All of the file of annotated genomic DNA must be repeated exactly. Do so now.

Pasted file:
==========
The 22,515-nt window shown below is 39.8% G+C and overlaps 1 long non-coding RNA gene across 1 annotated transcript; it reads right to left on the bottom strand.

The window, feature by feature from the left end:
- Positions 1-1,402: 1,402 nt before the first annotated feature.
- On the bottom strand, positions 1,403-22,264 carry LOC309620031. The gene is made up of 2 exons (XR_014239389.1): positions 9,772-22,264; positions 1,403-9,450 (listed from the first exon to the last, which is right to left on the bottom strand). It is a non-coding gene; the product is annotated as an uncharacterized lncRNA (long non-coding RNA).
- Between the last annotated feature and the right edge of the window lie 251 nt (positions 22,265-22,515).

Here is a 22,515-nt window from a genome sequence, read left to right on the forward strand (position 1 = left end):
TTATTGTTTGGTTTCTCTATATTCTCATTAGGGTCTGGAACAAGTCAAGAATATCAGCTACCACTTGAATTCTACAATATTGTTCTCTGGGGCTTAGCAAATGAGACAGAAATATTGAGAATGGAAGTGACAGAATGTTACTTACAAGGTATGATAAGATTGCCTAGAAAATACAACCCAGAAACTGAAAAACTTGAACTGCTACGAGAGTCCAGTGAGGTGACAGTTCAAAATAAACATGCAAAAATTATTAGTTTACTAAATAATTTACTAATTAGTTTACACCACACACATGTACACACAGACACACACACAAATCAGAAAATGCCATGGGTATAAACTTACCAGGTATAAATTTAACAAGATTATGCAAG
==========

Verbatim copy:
The 22,515-nt window shown below is 39.8% G+C and overlaps 1 long non-coding RNA gene across 1 annotated transcript; it reads right to left on the bottom strand.

The window, feature by feature from the left end:
- Positions 1-1,402: 1,402 nt before the first annotated feature.
- On the bottom strand, positions 1,403-22,264 carry LOC309620031. The gene is made up of 2 exons (XR_014239389.1): positions 9,772-22,264; positions 1,403-9,450 (listed from the first exon to the last, which is right to left on the bottom strand). It is a non-coding gene; the product is annotated as an uncharacterized lncRNA (long non-coding RNA).
- Between the last annotated feature and the right edge of the window lie 251 nt (positions 22,265-22,515).

Here is a 22,515-nt window from a genome sequence, read left to right on the forward strand (position 1 = left end):
TTATTGTTTGGTTTCTCTATATTCTCATTAGGGTCTGGAACAAGTCAAGAATATCAGCTACCACTTGAATTCTACAATATTGTTCTCTGGGGCTTAGCAAATGAGACAGAAATATTGAGAATGGAAGTGACAGAATGTTACTTACAAGGTATGATAAGATTGCCTAGAAAATACAACCCAGAAACTGAAAAACTTGAACTGCTACGAGAGTCCAGTGAGGTGACAGTTCAAAATAAACATGCAAAAATTATTAGTTTACTAAATAATTTACTAATTAGTTTACACCACACACATGTACACACAGACACACACACAAATCAGAAAATGCCATGGGTATAAACTTACCAGGTATAAATTTAACAAGATTATGCAAG